18 Therefore, as one trespass led to condemnation for all Adam’s descendants, so one act of righteousness leads to justification and life for all Christ’s descendants. 19 For as by the one man’s disobedience the many [or all Adam’s descendants] were made sinners, so by the one man’s obedience the many [ or all Christ’s descendants] will be made righteous. 20 Now the law came in to increase the trespass, but where sin increased, grace abounded all the more, 21 so that, as sin reigned in death, grace also might reign through righteousness leading to eternal life through Jesus Christ our Lord.

It makes better sense to read it this way. Now this may seem to someone as playing fast and loose with the Bible to save our theological belief. It is not. We had a good reason to read the passage in the second way because the first way of reading it led to something we know isn’t true. God does not contradict himself. The Word is true. Here are three reasons why you should read Romans 5:12-21 in the second way.

  1. If you read it the first way, it says too much and affirms universalism. Universalism is wrong.
  2. The passage tells you twice that Christ’s work is different than Adam’s. But the free gift is not like the trespass (vv. 15 & 16). Whereas what Adam did applies to every single person that comes after him, Christ’s work does not apply to every single person who comes after him. There’s a difference between the work of our representatives.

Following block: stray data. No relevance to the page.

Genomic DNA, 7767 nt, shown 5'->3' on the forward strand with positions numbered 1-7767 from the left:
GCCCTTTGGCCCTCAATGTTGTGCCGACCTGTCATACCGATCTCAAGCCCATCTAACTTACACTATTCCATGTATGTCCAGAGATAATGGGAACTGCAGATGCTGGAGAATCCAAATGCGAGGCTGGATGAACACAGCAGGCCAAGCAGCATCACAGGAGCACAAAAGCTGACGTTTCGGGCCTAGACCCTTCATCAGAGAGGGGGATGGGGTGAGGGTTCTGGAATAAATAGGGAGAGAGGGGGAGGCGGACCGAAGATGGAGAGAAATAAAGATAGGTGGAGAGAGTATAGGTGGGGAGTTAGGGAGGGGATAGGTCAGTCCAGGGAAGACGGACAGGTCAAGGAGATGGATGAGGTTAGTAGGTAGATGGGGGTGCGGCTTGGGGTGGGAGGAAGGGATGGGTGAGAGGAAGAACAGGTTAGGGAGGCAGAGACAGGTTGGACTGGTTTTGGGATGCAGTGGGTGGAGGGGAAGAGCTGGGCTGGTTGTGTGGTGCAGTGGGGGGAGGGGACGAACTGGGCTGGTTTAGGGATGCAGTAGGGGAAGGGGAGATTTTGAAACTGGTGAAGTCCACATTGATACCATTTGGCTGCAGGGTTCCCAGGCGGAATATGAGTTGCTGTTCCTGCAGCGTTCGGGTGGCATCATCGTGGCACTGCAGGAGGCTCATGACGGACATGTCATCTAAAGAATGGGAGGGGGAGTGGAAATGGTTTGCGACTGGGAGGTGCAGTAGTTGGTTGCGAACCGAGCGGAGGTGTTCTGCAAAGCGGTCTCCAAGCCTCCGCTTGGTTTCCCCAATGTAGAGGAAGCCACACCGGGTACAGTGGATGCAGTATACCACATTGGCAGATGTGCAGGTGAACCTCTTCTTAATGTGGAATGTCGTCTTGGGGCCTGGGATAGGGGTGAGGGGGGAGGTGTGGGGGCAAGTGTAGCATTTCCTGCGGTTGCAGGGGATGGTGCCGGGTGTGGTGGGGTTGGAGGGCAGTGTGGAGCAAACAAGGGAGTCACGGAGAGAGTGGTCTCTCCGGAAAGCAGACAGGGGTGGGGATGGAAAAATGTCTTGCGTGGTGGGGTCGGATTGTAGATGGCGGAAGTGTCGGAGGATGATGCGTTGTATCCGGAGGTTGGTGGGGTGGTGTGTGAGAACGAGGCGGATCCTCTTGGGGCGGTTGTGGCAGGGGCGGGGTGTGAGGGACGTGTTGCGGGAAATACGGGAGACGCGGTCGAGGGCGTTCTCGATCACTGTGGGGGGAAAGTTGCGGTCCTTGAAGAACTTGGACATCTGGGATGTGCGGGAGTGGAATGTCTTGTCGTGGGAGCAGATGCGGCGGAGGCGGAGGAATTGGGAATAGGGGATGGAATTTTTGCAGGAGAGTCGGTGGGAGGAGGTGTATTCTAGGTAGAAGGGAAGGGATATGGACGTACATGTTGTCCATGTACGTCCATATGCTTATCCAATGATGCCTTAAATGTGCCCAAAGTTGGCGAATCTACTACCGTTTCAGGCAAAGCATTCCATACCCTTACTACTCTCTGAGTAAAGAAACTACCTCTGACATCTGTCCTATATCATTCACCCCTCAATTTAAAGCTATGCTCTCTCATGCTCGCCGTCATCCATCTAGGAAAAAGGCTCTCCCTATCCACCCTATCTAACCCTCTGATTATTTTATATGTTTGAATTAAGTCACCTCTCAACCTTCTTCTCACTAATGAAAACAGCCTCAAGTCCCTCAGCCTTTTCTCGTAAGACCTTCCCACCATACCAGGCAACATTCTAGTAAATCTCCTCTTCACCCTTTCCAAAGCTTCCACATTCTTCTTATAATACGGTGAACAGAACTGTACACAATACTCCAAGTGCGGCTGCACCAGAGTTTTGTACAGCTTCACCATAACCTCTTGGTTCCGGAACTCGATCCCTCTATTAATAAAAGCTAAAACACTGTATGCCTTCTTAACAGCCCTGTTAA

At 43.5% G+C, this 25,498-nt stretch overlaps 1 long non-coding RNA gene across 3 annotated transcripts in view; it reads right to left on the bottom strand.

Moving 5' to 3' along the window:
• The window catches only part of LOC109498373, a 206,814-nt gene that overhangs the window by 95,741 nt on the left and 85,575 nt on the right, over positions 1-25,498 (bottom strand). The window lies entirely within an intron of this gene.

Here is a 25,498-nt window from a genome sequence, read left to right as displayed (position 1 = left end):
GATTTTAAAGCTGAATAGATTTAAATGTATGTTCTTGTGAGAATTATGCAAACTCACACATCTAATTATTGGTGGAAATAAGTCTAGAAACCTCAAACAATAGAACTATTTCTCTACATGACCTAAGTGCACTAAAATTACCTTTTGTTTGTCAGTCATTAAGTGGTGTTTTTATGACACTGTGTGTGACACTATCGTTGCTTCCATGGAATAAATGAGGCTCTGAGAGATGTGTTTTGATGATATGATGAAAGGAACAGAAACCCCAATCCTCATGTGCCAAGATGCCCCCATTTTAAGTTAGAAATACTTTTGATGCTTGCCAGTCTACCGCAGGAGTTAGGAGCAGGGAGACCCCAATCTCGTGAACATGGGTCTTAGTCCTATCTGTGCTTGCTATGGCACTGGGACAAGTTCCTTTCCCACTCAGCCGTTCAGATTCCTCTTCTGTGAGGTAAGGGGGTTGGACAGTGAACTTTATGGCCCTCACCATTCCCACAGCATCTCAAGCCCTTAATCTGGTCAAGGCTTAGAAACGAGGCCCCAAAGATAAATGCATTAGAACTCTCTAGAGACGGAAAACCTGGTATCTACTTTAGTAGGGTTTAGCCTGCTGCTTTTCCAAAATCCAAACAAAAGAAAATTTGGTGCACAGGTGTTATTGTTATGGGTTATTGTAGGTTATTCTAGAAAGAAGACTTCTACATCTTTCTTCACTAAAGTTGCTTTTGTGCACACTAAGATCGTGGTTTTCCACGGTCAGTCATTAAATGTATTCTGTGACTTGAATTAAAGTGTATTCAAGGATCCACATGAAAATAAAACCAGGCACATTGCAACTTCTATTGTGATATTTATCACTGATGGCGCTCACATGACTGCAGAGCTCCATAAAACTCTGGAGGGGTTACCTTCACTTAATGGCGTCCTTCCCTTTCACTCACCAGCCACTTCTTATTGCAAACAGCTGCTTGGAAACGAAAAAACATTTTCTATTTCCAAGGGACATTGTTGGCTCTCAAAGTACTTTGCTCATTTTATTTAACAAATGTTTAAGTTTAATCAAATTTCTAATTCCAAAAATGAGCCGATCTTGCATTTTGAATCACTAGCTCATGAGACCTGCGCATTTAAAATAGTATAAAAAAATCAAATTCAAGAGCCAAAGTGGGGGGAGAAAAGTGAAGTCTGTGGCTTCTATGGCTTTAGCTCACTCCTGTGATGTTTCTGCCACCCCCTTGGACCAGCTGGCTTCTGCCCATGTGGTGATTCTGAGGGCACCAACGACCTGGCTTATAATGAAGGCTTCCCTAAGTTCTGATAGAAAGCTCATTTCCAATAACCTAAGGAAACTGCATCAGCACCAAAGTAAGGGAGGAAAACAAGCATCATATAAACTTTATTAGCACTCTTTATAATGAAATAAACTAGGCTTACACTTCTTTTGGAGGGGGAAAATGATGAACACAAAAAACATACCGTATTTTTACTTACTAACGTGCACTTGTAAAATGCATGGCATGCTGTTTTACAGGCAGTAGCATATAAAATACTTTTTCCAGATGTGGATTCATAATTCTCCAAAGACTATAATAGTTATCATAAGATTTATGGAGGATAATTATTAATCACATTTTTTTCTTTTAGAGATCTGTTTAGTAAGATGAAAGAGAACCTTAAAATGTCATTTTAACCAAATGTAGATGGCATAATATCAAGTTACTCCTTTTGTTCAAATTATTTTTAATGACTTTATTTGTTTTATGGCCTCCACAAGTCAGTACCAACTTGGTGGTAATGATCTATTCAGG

3. The parallel passage in 1 Corinthians 15:22-23 makes it explicit where the Romans 5 passage is a little unclear without proper interpretive work. I listed it below. Both passages are written by the Apostle Paul.

1 Corinthians 15:22-23, “For as in Adam all die, so also in Christ shall all be made alive. 23 But each in his own order: Christ the firstfruits, then at his coming those who belong to Christ.”

Where do all people die? All people in Adam die.

Where are all made alive? All those IN CHRIST will be made alive. Paul’s language of “in Christ” is his way time and time again of referring to Christians. This is especially easy to see in the books of Romans, Ephesians, and Colossians.

Now, in verse 22, those who are made alive are described by the word all. How are they described in verse 23? It is made explicit—those who are Christ’s. In Adam, all Adam’s descendants die, and in Christ, all who belong to Him live.